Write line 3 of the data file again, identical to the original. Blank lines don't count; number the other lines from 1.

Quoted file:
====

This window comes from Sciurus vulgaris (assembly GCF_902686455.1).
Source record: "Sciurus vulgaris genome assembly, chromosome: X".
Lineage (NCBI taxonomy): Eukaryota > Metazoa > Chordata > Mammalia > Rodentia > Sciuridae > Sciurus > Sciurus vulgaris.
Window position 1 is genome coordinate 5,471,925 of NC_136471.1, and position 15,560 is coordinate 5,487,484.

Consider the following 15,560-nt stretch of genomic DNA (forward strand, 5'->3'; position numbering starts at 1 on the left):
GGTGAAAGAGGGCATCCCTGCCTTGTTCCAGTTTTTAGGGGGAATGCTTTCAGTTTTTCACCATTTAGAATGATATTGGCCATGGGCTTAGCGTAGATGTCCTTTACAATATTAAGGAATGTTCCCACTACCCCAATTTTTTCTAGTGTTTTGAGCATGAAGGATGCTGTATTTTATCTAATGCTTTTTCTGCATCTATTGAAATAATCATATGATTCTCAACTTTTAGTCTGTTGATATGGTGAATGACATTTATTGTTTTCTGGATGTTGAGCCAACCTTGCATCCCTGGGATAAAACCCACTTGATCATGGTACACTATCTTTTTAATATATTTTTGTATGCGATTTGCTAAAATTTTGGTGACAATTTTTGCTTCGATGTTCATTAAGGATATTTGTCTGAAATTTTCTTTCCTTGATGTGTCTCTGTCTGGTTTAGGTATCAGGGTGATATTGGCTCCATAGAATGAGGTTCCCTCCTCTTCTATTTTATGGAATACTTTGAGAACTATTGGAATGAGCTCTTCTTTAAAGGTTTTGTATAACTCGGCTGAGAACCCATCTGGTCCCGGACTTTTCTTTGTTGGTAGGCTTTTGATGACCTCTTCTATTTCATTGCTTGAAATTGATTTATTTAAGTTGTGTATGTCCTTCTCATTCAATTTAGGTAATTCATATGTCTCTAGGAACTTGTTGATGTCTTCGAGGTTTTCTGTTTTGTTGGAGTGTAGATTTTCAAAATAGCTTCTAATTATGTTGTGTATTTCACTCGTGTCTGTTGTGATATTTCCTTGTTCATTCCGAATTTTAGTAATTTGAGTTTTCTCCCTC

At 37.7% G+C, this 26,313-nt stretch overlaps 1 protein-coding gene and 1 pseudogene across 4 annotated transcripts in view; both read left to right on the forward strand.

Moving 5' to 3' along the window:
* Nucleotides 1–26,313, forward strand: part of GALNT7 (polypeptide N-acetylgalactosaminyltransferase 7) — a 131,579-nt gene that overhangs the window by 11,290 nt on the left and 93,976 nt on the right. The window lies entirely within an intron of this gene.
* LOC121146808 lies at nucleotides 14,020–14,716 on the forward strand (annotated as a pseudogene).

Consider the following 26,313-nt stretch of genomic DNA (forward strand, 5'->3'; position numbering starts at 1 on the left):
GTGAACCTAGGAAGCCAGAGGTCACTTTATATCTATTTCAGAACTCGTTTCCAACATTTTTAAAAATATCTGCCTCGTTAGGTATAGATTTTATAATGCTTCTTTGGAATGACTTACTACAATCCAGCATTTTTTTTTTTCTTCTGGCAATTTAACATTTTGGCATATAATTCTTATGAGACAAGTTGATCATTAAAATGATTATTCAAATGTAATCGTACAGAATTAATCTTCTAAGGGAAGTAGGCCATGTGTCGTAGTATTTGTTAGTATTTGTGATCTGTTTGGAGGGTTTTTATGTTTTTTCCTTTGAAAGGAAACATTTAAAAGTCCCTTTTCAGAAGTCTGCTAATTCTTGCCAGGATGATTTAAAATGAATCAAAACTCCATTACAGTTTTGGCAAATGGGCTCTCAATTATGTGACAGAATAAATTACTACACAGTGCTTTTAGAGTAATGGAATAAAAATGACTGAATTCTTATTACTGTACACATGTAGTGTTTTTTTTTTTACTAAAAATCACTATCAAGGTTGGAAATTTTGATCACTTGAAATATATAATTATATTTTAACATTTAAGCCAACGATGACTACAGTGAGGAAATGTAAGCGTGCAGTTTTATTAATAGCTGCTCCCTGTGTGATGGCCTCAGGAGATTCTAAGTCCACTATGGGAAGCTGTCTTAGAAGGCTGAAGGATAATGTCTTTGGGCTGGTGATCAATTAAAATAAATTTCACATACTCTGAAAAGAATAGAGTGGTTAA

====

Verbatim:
Lineage (NCBI taxonomy): Eukaryota > Metazoa > Chordata > Mammalia > Rodentia > Sciuridae > Sciurus > Sciurus vulgaris.